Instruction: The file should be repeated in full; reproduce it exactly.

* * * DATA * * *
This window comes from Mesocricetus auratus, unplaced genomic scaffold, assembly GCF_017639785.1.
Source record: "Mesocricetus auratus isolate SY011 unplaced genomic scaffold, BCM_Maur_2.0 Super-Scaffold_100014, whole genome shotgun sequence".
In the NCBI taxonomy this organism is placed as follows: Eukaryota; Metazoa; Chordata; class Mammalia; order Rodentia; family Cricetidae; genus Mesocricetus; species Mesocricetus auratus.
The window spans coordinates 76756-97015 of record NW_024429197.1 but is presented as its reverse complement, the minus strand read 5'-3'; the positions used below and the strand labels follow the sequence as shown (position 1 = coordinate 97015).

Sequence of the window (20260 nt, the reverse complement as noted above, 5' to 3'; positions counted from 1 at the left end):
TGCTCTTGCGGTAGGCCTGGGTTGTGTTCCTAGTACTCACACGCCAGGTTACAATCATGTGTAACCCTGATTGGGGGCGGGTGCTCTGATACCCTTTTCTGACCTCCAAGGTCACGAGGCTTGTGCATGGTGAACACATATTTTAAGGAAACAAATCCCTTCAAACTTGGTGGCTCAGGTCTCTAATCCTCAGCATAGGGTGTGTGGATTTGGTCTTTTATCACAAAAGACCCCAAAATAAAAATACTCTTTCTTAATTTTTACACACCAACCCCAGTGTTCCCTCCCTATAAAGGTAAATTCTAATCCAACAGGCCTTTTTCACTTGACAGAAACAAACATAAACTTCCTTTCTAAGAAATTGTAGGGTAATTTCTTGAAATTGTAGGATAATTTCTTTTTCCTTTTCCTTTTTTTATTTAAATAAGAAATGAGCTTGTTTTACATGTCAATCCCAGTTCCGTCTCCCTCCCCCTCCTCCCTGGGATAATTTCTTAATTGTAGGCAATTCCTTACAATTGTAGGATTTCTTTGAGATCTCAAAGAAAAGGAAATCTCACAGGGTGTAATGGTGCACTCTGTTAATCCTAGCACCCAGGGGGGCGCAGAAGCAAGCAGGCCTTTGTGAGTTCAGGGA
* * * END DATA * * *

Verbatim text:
This window comes from Mesocricetus auratus, unplaced genomic scaffold, assembly GCF_017639785.1.
Source record: "Mesocricetus auratus isolate SY011 unplaced genomic scaffold, BCM_Maur_2.0 Super-Scaffold_100014, whole genome shotgun sequence".
In the NCBI taxonomy this organism is placed as follows: Eukaryota; Metazoa; Chordata; class Mammalia; order Rodentia; family Cricetidae; genus Mesocricetus; species Mesocricetus auratus.
The window spans coordinates 76756-97015 of record NW_024429197.1 but is presented as its reverse complement, the minus strand read 5'-3'; the positions used below and the strand labels follow the sequence as shown (position 1 = coordinate 97015).

Sequence of the window (20260 nt, the reverse complement as noted above, 5' to 3'; positions counted from 1 at the left end):
TGCTCTTGCGGTAGGCCTGGGTTGTGTTCCTAGTACTCACACGCCAGGTTACAATCATGTGTAACCCTGATTGGGGGCGGGTGCTCTGATACCCTTTTCTGACCTCCAAGGTCACGAGGCTTGTGCATGGTGAACACATATTTTAAGGAAACAAATCCCTTCAAACTTGGTGGCTCAGGTCTCTAATCCTCAGCATAGGGTGTGTGGATTTGGTCTTTTATCACAAAAGACCCCAAAATAAAAATACTCTTTCTTAATTTTTACACACCAACCCCAGTGTTCCCTCCCTATAAAGGTAAATTCTAATCCAACAGGCCTTTTTCACTTGACAGAAACAAACATAAACTTCCTTTCTAAGAAATTGTAGGGTAATTTCTTGAAATTGTAGGATAATTTCTTTTTCCTTTTCCTTTTTTTATTTAAATAAGAAATGAGCTTGTTTTACATGTCAATCCCAGTTCCGTCTCCCTCCCCCTCCTCCCTGGGATAATTTCTTAATTGTAGGCAATTCCTTACAATTGTAGGATTTCTTTGAGATCTCAAAGAAAAGGAAATCTCACAGGGTGTAATGGTGCACTCTGTTAATCCTAGCACCCAGGGGGGCGCAGAAGCAAGCAGGCCTTTGTGAGTTCAGGGA